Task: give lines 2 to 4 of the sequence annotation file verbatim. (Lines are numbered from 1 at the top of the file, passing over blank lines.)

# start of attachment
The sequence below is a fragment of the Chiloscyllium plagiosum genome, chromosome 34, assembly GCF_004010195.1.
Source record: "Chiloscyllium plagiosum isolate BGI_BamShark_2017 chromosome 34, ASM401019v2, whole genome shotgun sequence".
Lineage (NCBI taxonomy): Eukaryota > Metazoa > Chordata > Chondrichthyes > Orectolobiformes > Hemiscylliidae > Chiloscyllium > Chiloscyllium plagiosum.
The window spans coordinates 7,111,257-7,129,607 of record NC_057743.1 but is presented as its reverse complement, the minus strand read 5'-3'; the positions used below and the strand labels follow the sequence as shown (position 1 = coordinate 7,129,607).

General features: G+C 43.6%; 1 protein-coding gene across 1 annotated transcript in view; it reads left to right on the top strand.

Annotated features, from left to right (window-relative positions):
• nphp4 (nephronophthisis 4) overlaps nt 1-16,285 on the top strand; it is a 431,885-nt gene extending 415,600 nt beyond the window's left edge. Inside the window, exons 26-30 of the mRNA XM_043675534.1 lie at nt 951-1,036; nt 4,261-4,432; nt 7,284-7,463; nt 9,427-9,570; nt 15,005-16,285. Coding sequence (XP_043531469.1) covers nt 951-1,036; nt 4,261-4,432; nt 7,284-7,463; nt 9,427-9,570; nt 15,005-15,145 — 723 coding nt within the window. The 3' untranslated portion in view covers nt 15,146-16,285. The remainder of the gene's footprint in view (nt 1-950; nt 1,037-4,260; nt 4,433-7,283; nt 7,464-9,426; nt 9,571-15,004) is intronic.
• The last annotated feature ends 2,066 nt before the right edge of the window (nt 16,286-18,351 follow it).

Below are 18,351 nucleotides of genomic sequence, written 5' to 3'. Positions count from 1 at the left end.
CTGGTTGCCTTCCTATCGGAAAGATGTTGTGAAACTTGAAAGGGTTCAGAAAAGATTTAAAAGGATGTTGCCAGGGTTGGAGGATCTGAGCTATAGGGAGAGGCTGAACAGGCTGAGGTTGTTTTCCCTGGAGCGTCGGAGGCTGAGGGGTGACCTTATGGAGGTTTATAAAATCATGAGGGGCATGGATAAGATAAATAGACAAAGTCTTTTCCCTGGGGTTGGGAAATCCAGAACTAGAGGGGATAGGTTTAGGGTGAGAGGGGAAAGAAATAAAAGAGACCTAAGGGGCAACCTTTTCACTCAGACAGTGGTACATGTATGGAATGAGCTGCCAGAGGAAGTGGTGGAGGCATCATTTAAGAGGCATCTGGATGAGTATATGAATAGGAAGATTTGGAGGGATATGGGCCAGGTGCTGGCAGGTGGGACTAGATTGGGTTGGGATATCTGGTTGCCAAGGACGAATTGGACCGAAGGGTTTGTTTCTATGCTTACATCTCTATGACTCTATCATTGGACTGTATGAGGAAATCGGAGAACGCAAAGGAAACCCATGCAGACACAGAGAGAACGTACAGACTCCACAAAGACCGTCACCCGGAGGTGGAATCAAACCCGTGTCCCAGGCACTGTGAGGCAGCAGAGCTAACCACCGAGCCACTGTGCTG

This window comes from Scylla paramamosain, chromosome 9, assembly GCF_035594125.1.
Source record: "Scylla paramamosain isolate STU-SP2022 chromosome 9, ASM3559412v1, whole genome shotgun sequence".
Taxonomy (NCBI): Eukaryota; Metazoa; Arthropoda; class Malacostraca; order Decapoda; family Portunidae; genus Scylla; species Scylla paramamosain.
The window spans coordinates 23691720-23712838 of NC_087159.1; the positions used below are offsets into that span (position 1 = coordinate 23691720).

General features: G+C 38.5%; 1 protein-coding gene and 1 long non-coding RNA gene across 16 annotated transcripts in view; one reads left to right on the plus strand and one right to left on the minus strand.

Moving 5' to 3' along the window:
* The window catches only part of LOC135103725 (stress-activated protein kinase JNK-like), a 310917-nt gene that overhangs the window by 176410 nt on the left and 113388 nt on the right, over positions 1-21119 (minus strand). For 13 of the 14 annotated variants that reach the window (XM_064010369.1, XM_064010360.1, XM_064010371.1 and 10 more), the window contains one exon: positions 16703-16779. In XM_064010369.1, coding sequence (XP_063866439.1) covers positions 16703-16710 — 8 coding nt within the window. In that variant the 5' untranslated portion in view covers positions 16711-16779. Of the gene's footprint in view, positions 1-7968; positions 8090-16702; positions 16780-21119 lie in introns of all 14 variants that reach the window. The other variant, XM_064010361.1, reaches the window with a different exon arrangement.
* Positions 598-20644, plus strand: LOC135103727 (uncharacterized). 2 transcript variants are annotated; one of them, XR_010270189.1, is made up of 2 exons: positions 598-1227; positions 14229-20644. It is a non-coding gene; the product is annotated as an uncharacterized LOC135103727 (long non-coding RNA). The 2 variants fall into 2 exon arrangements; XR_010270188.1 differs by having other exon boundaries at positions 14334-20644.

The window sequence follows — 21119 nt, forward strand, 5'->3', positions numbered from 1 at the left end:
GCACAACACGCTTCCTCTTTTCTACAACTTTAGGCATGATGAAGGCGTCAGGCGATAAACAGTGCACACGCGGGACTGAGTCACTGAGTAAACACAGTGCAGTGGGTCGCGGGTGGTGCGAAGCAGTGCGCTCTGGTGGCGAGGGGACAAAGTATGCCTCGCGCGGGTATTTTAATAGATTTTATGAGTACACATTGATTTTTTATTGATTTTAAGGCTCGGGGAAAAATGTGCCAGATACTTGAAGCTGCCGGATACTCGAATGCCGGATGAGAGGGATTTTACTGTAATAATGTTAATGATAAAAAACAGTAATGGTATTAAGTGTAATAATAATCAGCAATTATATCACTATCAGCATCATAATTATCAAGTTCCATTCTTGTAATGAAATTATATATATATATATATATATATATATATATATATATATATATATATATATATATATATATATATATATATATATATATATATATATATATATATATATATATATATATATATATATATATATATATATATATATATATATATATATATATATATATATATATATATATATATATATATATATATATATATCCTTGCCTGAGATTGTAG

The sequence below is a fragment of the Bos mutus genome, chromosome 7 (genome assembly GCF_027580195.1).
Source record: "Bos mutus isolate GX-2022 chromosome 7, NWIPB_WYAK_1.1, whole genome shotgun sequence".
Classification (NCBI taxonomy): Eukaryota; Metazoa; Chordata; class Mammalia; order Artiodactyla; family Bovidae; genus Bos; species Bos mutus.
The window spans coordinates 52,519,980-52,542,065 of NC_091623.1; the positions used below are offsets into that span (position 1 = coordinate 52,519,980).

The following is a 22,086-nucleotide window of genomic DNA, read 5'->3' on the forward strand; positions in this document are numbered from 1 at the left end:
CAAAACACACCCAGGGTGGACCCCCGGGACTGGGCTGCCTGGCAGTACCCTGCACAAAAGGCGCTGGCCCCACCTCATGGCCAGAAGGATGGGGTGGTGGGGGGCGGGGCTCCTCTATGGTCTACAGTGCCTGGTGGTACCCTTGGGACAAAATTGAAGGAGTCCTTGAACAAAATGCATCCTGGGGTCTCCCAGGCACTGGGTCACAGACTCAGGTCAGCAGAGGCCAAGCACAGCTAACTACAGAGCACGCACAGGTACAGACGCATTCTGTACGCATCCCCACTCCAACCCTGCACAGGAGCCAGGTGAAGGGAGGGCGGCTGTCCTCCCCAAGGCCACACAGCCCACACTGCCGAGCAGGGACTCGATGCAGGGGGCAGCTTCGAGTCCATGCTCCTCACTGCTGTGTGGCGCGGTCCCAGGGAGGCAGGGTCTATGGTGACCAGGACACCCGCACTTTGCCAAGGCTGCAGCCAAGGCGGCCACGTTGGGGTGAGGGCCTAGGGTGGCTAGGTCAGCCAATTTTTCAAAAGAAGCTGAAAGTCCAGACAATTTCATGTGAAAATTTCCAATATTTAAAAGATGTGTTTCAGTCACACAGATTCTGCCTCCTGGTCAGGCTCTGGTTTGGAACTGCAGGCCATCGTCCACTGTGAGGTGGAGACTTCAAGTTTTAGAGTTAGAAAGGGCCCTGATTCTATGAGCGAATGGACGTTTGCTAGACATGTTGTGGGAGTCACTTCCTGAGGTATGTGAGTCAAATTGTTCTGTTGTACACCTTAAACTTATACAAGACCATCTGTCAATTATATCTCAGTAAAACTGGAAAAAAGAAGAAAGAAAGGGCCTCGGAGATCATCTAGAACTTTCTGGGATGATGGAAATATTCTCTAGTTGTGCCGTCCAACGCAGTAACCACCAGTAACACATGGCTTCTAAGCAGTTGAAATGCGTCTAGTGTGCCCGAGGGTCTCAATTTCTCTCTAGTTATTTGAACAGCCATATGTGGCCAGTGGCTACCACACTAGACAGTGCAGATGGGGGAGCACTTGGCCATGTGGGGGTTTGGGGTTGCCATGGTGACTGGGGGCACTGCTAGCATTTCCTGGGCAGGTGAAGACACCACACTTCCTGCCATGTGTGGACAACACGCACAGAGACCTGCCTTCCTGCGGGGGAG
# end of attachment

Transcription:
Source record: "Chiloscyllium plagiosum isolate BGI_BamShark_2017 chromosome 34, ASM401019v2, whole genome shotgun sequence".
Lineage (NCBI taxonomy): Eukaryota > Metazoa > Chordata > Chondrichthyes > Orectolobiformes > Hemiscylliidae > Chiloscyllium > Chiloscyllium plagiosum.
The window spans coordinates 7,111,257-7,129,607 of record NC_057743.1 but is presented as its reverse complement, the minus strand read 5'-3'; the positions used below and the strand labels follow the sequence as shown (position 1 = coordinate 7,129,607).